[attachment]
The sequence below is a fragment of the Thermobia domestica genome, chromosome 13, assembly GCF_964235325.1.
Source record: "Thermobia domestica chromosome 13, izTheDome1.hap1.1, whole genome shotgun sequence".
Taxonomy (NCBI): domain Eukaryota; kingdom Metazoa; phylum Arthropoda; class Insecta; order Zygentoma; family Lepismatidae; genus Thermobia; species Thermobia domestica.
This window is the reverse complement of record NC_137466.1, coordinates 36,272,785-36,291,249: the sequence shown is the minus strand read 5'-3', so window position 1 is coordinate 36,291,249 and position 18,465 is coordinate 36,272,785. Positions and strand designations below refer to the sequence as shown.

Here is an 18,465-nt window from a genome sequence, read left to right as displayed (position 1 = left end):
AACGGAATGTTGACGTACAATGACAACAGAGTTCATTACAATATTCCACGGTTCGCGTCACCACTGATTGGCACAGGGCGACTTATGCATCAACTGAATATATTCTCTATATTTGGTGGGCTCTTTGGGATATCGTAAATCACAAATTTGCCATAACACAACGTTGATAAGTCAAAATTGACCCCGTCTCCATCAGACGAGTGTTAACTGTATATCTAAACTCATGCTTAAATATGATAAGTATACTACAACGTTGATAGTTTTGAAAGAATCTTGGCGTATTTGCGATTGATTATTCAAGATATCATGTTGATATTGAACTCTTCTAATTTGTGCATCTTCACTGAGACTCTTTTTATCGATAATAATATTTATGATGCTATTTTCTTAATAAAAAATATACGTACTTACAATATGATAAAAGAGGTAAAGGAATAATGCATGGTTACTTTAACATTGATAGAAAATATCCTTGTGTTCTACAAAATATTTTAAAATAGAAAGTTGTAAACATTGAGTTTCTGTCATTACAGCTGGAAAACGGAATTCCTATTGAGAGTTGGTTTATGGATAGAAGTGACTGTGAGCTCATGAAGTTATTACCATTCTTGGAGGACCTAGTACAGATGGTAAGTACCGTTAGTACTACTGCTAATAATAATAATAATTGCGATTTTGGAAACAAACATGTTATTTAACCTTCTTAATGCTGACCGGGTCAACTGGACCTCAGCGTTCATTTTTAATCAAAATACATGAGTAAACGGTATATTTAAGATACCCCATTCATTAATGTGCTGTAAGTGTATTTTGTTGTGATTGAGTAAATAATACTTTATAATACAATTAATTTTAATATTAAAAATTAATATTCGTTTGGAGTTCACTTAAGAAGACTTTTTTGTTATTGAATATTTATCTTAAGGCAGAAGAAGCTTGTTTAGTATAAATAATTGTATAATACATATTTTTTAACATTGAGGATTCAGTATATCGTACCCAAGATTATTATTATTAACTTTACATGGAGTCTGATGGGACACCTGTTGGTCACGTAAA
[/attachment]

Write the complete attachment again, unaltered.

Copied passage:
The sequence below is a fragment of the Thermobia domestica genome, chromosome 13, assembly GCF_964235325.1.
Source record: "Thermobia domestica chromosome 13, izTheDome1.hap1.1, whole genome shotgun sequence".
Taxonomy (NCBI): domain Eukaryota; kingdom Metazoa; phylum Arthropoda; class Insecta; order Zygentoma; family Lepismatidae; genus Thermobia; species Thermobia domestica.
This window is the reverse complement of record NC_137466.1, coordinates 36,272,785-36,291,249: the sequence shown is the minus strand read 5'-3', so window position 1 is coordinate 36,291,249 and position 18,465 is coordinate 36,272,785. Positions and strand designations below refer to the sequence as shown.

Here is an 18,465-nt window from a genome sequence, read left to right as displayed (position 1 = left end):
AACGGAATGTTGACGTACAATGACAACAGAGTTCATTACAATATTCCACGGTTCGCGTCACCACTGATTGGCACAGGGCGACTTATGCATCAACTGAATATATTCTCTATATTTGGTGGGCTCTTTGGGATATCGTAAATCACAAATTTGCCATAACACAACGTTGATAAGTCAAAATTGACCCCGTCTCCATCAGACGAGTGTTAACTGTATATCTAAACTCATGCTTAAATATGATAAGTATACTACAACGTTGATAGTTTTGAAAGAATCTTGGCGTATTTGCGATTGATTATTCAAGATATCATGTTGATATTGAACTCTTCTAATTTGTGCATCTTCACTGAGACTCTTTTTATCGATAATAATATTTATGATGCTATTTTCTTAATAAAAAATATACGTACTTACAATATGATAAAAGAGGTAAAGGAATAATGCATGGTTACTTTAACATTGATAGAAAATATCCTTGTGTTCTACAAAATATTTTAAAATAGAAAGTTGTAAACATTGAGTTTCTGTCATTACAGCTGGAAAACGGAATTCCTATTGAGAGTTGGTTTATGGATAGAAGTGACTGTGAGCTCATGAAGTTATTACCATTCTTGGAGGACCTAGTACAGATGGTAAGTACCGTTAGTACTACTGCTAATAATAATAATAATTGCGATTTTGGAAACAAACATGTTATTTAACCTTCTTAATGCTGACCGGGTCAACTGGACCTCAGCGTTCATTTTTAATCAAAATACATGAGTAAACGGTATATTTAAGATACCCCATTCATTAATGTGCTGTAAGTGTATTTTGTTGTGATTGAGTAAATAATACTTTATAATACAATTAATTTTAATATTAAAAATTAATATTCGTTTGGAGTTCACTTAAGAAGACTTTTTTGTTATTGAATATTTATCTTAAGGCAGAAGAAGCTTGTTTAGTATAAATAATTGTATAATACATATTTTTTAACATTGAGGATTCAGTATATCGTACCCAAGATTATTATTATTAACTTTACATGGAGTCTGATGGGACACCTGTTGGTCACGTAAA